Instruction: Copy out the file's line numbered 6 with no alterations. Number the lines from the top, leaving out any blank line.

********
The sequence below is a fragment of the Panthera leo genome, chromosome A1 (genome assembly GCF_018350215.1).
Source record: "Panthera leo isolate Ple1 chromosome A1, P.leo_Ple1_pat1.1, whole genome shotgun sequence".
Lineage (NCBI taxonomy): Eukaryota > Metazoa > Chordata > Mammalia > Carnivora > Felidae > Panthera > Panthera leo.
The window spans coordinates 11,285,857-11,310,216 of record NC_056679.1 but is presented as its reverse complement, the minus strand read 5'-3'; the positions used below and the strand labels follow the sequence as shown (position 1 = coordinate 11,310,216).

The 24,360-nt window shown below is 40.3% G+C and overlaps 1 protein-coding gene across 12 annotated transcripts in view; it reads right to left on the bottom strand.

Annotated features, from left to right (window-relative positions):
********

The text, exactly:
Annotated features, from left to right (window-relative positions):